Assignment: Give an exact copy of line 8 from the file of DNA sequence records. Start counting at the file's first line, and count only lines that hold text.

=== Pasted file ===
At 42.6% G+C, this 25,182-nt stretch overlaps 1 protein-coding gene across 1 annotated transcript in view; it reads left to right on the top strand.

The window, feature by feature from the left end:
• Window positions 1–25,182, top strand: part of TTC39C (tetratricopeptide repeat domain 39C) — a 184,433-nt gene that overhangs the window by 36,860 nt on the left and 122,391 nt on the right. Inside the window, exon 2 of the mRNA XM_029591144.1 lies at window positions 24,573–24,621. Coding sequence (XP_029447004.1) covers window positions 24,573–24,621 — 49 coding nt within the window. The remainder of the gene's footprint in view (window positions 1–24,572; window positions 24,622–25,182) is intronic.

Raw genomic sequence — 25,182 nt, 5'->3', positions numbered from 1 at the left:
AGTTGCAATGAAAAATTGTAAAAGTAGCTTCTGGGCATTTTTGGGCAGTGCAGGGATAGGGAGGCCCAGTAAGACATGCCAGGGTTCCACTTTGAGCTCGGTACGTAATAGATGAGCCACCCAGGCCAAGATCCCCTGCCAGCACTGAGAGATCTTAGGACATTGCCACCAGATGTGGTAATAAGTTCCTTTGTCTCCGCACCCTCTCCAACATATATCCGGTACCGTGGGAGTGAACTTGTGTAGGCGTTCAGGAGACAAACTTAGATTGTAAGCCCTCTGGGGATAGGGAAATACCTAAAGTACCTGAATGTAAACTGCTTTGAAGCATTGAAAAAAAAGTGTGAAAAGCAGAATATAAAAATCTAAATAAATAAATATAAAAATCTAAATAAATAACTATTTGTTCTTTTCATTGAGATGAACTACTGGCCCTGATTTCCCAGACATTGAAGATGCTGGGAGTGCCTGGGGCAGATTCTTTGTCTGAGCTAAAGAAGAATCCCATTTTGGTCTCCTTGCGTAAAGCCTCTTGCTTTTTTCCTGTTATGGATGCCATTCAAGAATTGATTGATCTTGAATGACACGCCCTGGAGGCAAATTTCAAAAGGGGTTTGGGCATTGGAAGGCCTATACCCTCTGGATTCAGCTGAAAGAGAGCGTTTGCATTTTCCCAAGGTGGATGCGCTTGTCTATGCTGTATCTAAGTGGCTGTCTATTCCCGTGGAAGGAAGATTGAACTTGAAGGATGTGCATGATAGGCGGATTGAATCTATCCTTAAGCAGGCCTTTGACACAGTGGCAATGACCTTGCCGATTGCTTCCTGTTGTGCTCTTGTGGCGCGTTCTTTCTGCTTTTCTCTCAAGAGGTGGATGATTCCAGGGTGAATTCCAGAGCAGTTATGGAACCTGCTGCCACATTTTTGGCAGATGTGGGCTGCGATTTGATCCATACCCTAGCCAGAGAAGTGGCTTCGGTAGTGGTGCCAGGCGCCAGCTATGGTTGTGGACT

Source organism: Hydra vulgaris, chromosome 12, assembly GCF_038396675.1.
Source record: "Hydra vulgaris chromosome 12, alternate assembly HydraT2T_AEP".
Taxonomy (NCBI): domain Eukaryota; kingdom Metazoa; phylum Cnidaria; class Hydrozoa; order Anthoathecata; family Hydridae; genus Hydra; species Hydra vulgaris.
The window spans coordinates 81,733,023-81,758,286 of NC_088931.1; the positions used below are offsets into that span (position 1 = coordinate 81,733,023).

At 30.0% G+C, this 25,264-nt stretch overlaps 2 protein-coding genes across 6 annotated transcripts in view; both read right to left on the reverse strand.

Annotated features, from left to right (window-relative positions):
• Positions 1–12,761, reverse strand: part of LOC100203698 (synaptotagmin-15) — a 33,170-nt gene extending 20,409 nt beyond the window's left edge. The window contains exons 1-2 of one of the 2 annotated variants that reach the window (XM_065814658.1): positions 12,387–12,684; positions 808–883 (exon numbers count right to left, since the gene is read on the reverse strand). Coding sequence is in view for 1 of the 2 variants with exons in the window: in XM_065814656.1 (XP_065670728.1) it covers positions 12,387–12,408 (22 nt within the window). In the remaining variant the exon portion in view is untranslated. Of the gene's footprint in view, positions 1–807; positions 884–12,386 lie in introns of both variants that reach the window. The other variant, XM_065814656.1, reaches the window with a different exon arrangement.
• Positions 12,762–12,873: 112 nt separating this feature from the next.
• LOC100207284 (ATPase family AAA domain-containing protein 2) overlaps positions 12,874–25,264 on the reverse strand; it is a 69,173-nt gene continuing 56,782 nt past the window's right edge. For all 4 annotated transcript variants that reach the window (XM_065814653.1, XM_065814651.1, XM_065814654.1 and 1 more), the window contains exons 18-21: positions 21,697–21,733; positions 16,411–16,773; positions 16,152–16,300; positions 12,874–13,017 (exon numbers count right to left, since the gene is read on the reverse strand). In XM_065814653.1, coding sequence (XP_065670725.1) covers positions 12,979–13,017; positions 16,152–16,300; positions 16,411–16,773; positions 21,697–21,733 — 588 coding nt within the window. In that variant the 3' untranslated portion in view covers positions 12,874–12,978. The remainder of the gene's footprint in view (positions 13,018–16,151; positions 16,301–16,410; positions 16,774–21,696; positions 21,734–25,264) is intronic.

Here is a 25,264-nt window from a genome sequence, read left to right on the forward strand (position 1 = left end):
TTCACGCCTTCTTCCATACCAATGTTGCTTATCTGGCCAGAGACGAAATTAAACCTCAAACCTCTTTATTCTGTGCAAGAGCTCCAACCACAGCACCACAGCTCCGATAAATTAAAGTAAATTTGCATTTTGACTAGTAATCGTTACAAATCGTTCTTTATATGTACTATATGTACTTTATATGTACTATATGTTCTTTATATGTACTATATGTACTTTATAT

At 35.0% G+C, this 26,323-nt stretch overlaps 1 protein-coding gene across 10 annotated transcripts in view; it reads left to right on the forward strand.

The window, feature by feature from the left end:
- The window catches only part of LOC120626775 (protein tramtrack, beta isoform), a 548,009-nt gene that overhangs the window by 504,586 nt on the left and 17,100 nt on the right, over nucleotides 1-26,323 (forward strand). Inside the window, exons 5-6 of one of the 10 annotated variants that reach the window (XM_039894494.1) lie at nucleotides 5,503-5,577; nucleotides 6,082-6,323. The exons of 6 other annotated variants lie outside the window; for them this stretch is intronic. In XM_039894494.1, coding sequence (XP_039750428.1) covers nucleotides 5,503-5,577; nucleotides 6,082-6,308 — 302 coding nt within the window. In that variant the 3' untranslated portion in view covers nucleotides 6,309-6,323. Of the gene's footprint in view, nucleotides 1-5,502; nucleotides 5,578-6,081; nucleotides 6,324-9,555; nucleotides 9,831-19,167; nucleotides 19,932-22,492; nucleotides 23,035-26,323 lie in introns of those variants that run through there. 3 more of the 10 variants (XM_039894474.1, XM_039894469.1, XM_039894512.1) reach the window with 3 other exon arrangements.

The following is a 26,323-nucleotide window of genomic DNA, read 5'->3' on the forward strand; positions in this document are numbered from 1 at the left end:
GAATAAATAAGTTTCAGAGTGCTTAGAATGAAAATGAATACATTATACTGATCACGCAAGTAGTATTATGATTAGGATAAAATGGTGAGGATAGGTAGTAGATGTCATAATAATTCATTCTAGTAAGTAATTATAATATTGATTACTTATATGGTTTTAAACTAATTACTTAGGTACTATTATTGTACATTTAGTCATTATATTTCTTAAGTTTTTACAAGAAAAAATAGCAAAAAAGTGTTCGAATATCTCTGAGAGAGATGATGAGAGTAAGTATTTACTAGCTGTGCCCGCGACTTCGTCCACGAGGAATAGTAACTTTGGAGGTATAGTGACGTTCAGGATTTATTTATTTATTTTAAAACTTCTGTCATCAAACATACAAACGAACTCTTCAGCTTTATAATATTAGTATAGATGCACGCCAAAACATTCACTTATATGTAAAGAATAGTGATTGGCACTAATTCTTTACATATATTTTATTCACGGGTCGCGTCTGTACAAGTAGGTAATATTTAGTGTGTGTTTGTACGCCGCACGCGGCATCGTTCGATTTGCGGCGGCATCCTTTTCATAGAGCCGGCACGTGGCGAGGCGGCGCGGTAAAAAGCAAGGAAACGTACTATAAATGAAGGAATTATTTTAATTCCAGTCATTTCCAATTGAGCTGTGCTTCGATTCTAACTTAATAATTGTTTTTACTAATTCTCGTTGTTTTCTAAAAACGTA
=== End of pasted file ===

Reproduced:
Taxonomy (NCBI): domain Eukaryota; kingdom Metazoa; phylum Cnidaria; class Hydrozoa; order Anthoathecata; family Hydridae; genus Hydra; species Hydra vulgaris.